When he just entered the teenage years, Lim Ziyi started to visit the hospital often.
He did not set his goal to become a doctor that early though. He was there because of his mother – she had cancer.
In the 1980s, when cancer treatment was still in its early days, patients did not have the option of day treatment nor any means to avoid the side effects that came along with conventional cancer treatment methods.
Dr Lim Ziyi had to visit his mother over the period she was hospitalised to receive surgery and treatment for uterine cancer. He was by her side, witnessing her fits of nausea and sickness when she received the therapy. Even today, he remembered the fear and worry he had for her.
Now in her 70s, her cancer has been in remission for more than 20 years. “She is lucky. Many patients are not so fortunate back then,” says Dr Lim.
His close encounter with cancer was perhaps one of the reasons for his desire to do medicine in school. In his words: “Being in the hospital, you just feel like helping people.”
Twenty years down the road, now happily married and a parent of three boys, he has fulfilled his wish, and is now a specialist in haemato-oncology and haematopoietic stem cell transplantation.
Dr Lim, who joined Parkway Cancer Centre in November 2013 received his medical degree from the University of Edinburgh, UK, and subsequently underwent specialist training in haemato-oncology at King’s College Hospital, London.
He then worked at the hospital for nine years where he helped to develop the department of haematology into one of the largest allogeneic haematopoietic stem cell transplant centres in Europe.
“I was very interested to study how diseases can affect a human. I had originally aimed to become a pathologist. But my mentor, who is a haematologist, suggested that his speciality could be something I can work on. So I thought, why not, since a haematologist not only trains in pathology, but also sees patients; I can get the best of both worlds.”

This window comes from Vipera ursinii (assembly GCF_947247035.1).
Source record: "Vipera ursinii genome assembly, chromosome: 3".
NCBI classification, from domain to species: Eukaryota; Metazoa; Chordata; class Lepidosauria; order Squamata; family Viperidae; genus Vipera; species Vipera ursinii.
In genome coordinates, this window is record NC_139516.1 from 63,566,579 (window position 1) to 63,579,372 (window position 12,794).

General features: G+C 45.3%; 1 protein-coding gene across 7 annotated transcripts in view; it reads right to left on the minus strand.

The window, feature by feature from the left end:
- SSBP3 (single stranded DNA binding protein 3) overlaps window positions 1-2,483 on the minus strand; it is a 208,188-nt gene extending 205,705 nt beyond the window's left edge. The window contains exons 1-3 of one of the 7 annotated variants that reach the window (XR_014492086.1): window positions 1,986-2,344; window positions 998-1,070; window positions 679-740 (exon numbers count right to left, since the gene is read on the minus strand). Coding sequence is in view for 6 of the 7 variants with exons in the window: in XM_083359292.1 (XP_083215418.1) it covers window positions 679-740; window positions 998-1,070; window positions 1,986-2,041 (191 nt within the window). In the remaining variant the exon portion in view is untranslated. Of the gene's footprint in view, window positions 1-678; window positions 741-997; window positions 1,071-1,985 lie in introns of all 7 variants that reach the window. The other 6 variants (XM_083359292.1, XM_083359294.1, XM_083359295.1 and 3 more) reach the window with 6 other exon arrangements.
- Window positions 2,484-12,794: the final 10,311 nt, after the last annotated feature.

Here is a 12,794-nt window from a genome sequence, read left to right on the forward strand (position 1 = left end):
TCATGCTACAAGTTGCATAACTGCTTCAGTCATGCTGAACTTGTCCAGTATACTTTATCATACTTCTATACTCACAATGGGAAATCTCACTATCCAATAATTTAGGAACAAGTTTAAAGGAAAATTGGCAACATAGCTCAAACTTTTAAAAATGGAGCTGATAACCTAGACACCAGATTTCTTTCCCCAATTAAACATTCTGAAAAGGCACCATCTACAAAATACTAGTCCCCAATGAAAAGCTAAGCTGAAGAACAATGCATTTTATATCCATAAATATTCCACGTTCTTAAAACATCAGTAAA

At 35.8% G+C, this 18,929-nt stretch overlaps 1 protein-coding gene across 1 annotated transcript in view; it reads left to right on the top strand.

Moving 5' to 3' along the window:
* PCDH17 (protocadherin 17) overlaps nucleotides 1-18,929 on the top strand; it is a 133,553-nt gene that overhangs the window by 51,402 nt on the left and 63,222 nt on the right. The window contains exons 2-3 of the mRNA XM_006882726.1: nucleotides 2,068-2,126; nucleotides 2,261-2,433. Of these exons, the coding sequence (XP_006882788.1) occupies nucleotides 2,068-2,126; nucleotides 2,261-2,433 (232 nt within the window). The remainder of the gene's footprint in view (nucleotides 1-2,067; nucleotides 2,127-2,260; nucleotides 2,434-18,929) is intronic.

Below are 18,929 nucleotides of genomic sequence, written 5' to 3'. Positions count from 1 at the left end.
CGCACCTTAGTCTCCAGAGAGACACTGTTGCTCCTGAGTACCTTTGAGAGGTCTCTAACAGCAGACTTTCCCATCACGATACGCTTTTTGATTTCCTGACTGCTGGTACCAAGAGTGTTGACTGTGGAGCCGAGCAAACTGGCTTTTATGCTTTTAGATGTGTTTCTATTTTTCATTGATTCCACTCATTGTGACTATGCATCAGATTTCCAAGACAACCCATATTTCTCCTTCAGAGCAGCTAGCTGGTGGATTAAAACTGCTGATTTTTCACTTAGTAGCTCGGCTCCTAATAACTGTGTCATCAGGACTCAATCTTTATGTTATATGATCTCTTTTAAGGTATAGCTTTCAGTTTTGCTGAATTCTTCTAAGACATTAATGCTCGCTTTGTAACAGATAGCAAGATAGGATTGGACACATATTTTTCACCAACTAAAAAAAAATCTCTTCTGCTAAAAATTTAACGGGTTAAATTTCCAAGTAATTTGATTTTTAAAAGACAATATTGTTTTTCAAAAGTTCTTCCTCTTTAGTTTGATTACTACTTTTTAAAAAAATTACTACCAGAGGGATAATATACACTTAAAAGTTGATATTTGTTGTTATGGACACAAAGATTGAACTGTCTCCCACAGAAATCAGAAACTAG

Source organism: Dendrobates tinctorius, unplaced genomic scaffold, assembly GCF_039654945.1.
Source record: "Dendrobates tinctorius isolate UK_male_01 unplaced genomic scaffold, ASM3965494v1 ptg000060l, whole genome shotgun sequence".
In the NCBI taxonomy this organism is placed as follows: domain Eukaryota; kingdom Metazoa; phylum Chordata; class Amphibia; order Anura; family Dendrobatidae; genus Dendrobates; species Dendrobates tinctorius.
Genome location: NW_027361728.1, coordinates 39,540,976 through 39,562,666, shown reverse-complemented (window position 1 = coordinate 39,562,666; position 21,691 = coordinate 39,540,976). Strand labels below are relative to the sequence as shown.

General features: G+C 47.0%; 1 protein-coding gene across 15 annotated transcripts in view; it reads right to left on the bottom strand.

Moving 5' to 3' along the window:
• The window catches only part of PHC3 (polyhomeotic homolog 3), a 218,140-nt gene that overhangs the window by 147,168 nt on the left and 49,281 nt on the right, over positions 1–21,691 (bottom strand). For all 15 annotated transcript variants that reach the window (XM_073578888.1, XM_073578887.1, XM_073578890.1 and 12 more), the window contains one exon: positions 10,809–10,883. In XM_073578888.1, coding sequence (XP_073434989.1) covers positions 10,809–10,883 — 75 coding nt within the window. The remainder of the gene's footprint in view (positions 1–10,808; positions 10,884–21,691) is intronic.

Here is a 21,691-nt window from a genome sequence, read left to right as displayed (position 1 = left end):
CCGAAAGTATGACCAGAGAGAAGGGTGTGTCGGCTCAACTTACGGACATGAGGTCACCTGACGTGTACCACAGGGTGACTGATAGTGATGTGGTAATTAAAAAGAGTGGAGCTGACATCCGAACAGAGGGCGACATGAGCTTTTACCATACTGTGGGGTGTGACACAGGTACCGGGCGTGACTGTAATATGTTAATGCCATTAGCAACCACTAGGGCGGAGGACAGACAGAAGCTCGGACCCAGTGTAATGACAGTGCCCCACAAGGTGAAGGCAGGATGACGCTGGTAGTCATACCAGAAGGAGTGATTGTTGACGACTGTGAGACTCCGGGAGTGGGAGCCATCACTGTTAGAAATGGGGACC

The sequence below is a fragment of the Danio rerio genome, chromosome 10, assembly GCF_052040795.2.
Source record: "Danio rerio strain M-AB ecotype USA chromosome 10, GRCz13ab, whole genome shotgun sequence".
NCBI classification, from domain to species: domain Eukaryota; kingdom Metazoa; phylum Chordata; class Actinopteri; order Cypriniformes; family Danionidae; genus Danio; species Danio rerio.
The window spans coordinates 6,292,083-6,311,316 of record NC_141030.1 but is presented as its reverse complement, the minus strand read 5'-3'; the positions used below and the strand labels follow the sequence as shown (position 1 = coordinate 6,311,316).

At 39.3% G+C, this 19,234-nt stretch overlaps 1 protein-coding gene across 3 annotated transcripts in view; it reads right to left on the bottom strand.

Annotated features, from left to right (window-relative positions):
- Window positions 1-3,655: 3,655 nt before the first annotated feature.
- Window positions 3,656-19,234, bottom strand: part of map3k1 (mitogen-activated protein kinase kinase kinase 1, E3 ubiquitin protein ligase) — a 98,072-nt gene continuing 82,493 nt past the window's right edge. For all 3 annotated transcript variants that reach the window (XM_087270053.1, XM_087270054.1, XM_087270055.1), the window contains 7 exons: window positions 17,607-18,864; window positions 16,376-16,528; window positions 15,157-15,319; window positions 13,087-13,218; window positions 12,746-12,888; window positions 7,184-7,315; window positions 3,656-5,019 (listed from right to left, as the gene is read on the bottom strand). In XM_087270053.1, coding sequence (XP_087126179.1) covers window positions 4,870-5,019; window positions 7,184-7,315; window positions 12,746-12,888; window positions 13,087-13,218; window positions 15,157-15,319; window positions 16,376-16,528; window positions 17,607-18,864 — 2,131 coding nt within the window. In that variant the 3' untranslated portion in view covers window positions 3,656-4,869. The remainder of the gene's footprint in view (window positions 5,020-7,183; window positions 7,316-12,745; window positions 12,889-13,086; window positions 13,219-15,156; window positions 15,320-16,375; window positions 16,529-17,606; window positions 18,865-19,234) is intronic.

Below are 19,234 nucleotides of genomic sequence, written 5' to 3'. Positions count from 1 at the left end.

Now, a typical day for him starts at 7.30 am in wards, doing rounds, followed by clinic sessions and then going back to the ward again.
In between, he will find some time to check for the latest medical updates on the computer and also set some time for research and teaching.
One big group of patients Dr Lim takes care of are those with acute leukaemia. “Acute leukaemia is one of the most difficult to treat, as patients can become sick very quickly. But it is also the most challenging and the satisfaction when I manage to help someone get through it, is great,” he said.
Despite advances in treatment, current chemotherapy can only cure 30 to 40 per cent of adults. Many of these patients will have to have a stem cell transplant to give them a chance of long-term remission.
While the field of stem cell transplantation has advanced, the technique is not perfected and complications such as infection and graft versus host disease can still occur. Sometimes, these complications can be bad as or even worse than the disease itself.
Dr Lim Ziyi spends a significant part of his time on finding a better cure, or developing new methods to allow more people to benefit from bone marrow transplant.
Traditionally, patients can only have a bone marrow transplant if they have a fully-matched donor. However, Dr Lim has expertise in the use of haploidentical transplants (50 per cent matched transplants), where the donor can be a family member who is only half-matched with the patient.
“If we can use half-matched donors, then almost all patients will be able to find a donor from within their family.” If more people are unwilling to come forward to donate their bone marrow, patients will have better chances of finding a match and hence, recovery.
Hence, one part of Dr Lim’s work is also to work with the Bone Marrow Donor Programme (BMDP) – which is the national bone marrow donor registry in Singapore to increase awareness of the benefits of bone marrow transplant, and to encourage more young healthy Singaporeans to come forward and volunteer to be a donor. “As bone marrow donor, you have the opportunity to save someone’s life,” he says.
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